Why Did SAP Pay $8 Billion To Acquire Qualtrics?

This week was a big one in the world of enterprise software: SAP announced plans to acquire Qualtrics, a fast-growing scrappy provider of survey and feedback software, for $8 billion. And this was not a small deal: Qualtrics’ revenues as of Q3 were $372 Million, and the company is growing at 42% YTY. This means SAP paid more than 20X revenue for Qualtrics, which is one of the highest valuations I’ve seen for a company of this size.

Why did SAP Pay So Much?

Well I’ve been looking at this market for years, and we now live in a “Feedback Economy.” As I wrote about in Feedback is the Killer App, companies are adding feedback forms and pulse surveys to everything that moves, so consumers and employees have more opportunity to gripe, complain, and compliment than ever before.

I think it all started with Yelp, then Amazon, then Uber… and now everybody wants to rate everything. In fact, as an interesting article in The Atlantic pointed out this week, there is so much feedback going on, it’s not always clear where it goes. Last week on my trip to Chicago I received two surveys about my hotel, two about my wifi access, and several from the airline. I really didn’t have time to answer any of them.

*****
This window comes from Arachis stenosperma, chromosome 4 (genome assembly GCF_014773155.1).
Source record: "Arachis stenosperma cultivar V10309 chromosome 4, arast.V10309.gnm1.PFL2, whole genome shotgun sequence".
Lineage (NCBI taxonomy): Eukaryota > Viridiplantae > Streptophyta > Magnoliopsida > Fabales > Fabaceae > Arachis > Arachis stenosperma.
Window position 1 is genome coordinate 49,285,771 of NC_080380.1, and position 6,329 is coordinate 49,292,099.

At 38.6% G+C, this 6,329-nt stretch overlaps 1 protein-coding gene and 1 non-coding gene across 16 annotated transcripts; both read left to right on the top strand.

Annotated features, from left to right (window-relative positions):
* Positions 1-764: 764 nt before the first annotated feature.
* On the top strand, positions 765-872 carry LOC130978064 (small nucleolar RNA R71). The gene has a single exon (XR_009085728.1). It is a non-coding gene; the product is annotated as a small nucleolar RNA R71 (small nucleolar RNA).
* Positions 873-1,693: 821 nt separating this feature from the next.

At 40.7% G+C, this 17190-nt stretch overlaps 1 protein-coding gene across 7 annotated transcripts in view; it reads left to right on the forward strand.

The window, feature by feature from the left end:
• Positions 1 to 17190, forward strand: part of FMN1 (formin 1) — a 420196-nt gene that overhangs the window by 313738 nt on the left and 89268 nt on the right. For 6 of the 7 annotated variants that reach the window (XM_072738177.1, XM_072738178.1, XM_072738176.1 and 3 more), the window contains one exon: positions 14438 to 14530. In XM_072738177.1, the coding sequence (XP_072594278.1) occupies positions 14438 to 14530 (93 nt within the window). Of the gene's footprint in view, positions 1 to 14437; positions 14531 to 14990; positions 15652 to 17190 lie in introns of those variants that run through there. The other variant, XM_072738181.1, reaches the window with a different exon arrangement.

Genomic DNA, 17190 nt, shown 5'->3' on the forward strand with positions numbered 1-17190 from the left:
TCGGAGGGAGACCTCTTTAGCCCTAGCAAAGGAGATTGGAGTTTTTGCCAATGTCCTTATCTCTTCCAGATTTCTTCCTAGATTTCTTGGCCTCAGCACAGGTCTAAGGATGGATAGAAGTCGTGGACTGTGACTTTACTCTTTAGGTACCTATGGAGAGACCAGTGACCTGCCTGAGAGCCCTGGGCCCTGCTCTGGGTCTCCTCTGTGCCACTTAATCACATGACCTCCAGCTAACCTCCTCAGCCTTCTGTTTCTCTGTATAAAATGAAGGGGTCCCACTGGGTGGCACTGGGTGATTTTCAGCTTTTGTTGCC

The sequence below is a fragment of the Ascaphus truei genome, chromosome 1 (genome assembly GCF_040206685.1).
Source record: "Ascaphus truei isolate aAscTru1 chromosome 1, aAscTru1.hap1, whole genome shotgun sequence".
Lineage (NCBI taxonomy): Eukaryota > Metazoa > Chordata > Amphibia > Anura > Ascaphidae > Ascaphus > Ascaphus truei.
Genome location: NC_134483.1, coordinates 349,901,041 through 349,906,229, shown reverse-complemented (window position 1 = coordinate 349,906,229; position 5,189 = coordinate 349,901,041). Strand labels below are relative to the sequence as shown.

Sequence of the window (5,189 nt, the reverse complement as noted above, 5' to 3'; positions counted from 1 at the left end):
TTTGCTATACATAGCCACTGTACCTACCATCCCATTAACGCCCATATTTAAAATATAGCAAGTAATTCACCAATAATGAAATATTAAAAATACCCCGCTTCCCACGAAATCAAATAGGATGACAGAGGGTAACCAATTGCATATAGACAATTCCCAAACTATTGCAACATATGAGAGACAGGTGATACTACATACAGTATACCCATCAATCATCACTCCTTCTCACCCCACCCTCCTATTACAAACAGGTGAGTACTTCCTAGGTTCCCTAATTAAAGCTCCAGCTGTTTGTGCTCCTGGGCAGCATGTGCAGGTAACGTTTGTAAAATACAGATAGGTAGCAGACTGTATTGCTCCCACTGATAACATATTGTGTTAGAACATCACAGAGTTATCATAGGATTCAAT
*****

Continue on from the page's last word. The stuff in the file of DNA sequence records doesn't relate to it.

In the case of SAP and Qualtrics, the company sees an enormous new market. While SAP has made billions selling operational software (what SAP calls OX), Qualtrics is pushing an agenda for what they call experience software (EX), an emerging area that every company is now focused on.

It’s All About The Experience

The word “experience” has taken over the software market, and for good reason. In today’s digital world, if your experience isn’t good, you just don’t do business with a company. But how do you undertand and manage it?

This customer experience market, which started with tools to conduct surveys, is a set of software that helps every company operate like Amazon. Do you understand your company’s brand experience? product experience? customer experience? employee experience?  All these areas are important in business today, and Qualtrics is here to automate it all.

While Qualtrics started as a survey company (we purchased it back in 2005 when the company was brand new), the goal now is to move into a much bigger space. So Qualtrics sells its tools to entire organizations as a platform to capture experience data (the State of Utah now spends almost a million dollars a year on Qualtrics), and has a vision of providing this data in real time to managers everywhere.